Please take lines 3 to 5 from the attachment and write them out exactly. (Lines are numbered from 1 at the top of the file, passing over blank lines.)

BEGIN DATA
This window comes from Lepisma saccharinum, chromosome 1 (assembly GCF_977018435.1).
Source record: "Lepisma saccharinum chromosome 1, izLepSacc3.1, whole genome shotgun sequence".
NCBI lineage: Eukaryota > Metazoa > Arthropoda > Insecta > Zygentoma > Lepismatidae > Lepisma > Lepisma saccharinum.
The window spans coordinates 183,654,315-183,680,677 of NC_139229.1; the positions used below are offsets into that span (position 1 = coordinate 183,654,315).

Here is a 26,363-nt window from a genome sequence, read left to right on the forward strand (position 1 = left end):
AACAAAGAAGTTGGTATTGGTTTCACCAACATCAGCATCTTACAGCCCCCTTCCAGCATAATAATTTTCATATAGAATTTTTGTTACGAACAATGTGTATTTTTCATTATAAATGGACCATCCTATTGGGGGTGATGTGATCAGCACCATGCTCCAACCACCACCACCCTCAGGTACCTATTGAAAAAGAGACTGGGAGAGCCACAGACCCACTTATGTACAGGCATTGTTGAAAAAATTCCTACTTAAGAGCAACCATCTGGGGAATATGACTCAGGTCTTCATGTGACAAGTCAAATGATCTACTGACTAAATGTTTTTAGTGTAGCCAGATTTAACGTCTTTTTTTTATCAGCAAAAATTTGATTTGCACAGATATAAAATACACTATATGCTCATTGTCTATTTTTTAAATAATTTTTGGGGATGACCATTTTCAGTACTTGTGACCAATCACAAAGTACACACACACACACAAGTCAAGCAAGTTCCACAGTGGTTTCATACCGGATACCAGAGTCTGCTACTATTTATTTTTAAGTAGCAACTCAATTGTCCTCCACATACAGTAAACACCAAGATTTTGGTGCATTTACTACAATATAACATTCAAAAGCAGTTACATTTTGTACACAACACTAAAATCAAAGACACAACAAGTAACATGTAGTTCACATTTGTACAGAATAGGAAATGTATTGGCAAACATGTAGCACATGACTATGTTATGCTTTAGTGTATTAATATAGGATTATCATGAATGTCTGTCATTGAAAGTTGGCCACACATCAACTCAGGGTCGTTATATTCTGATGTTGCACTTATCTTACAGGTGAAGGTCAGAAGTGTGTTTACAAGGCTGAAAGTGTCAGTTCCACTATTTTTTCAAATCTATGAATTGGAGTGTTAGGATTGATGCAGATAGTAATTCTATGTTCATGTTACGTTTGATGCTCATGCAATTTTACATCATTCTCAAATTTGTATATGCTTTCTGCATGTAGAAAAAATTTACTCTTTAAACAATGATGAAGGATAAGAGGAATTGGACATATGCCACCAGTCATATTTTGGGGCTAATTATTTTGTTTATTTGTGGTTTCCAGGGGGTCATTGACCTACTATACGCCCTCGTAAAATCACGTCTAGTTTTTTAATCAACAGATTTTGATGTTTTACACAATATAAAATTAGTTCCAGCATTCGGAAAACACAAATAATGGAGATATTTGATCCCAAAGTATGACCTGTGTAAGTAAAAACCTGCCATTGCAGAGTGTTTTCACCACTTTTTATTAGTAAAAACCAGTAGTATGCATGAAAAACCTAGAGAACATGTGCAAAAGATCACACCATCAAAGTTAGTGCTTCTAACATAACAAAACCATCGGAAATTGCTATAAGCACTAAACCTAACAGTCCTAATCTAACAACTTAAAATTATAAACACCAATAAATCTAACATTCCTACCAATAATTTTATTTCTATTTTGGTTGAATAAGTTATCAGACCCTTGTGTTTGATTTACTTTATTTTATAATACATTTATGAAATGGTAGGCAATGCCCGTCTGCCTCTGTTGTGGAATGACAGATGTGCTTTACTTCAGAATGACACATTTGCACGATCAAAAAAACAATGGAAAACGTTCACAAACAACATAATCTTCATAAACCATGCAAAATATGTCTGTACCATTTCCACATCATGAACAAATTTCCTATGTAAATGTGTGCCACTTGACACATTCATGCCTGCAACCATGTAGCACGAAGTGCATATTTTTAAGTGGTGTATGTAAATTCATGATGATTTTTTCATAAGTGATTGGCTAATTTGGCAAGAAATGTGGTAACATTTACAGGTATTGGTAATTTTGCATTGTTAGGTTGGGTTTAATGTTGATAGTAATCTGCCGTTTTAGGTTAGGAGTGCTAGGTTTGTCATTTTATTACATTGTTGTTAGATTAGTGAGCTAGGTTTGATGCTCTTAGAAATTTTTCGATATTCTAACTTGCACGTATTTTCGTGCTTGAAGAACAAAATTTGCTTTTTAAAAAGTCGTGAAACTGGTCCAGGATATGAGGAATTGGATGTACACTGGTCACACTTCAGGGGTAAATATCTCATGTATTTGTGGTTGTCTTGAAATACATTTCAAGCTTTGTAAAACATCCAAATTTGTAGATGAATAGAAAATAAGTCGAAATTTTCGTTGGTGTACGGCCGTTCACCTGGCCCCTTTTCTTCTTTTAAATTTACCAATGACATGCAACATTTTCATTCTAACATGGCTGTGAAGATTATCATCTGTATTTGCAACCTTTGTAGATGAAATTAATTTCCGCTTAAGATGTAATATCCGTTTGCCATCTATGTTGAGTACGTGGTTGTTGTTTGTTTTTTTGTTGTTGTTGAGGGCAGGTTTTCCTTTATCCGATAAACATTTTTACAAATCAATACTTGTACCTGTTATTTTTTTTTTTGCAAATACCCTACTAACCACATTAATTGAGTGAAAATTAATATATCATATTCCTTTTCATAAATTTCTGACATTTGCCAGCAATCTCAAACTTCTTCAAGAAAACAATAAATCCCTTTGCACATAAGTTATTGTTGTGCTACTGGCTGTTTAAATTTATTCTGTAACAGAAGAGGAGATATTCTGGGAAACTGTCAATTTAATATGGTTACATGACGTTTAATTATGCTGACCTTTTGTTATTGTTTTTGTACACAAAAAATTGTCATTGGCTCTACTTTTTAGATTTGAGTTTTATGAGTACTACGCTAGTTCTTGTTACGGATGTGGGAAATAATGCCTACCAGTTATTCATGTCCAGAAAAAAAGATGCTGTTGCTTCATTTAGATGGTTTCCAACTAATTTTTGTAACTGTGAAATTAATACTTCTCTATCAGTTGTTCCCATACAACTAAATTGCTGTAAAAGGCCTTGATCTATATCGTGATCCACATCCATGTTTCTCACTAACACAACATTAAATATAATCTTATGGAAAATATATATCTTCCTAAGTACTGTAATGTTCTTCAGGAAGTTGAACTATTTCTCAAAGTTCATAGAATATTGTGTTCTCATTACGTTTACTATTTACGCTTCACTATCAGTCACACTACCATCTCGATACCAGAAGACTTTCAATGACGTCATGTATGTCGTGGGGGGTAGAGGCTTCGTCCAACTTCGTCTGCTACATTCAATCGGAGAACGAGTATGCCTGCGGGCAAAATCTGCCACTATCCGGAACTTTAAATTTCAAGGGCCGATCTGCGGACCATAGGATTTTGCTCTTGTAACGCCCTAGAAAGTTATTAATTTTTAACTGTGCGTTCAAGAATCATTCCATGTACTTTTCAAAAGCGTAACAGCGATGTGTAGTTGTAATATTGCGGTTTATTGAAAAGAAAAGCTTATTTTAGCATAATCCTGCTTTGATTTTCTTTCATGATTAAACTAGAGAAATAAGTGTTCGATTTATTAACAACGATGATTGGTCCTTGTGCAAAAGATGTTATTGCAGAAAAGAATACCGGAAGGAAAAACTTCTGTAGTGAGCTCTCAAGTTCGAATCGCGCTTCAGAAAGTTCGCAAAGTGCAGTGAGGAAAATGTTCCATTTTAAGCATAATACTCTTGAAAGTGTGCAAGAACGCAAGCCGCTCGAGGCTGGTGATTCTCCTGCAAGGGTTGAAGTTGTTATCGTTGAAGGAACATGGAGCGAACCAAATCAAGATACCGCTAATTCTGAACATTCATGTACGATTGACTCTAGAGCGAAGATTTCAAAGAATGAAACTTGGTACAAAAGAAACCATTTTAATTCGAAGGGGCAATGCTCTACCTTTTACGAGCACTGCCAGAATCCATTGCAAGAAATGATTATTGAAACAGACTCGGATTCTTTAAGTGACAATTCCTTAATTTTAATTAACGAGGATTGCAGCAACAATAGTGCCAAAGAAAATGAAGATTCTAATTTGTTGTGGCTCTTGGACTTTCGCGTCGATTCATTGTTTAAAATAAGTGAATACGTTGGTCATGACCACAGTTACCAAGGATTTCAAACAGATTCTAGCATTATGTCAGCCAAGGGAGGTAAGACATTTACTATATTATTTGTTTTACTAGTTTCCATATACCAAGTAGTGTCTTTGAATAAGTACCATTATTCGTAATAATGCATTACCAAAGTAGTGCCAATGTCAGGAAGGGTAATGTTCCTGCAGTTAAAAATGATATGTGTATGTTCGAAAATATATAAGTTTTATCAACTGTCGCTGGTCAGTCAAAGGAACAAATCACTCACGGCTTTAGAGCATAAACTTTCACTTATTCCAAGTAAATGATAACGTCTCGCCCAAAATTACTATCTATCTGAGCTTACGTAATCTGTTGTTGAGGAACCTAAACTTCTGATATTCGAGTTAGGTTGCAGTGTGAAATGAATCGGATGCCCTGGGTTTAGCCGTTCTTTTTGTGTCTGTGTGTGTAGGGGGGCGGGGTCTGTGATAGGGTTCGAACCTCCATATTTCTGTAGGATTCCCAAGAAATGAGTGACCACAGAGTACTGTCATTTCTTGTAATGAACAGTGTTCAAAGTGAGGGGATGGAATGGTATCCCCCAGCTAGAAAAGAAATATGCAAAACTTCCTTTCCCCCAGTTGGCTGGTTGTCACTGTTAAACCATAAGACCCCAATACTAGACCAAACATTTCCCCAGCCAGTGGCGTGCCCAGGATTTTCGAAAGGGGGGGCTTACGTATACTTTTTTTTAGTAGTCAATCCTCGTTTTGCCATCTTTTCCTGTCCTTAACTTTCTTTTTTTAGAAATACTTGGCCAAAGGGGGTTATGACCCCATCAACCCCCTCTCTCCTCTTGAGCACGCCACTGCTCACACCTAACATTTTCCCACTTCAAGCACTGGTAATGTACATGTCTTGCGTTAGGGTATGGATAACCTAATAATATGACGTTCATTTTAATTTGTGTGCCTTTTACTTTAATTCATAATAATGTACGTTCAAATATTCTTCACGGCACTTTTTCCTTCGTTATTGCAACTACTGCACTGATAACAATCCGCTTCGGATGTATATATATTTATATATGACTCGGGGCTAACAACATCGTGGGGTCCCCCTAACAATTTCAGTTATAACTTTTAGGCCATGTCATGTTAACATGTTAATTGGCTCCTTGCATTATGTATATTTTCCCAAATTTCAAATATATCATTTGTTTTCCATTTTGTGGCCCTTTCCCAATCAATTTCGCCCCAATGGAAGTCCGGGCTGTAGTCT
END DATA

NCBI lineage: Eukaryota > Metazoa > Arthropoda > Insecta > Zygentoma > Lepismatidae > Lepisma > Lepisma saccharinum.
The window spans coordinates 183,654,315-183,680,677 of NC_139229.1; the positions used below are offsets into that span (position 1 = coordinate 183,654,315).

Here is a 26,363-nt window from a genome sequence, read left to right on the forward strand (position 1 = left end):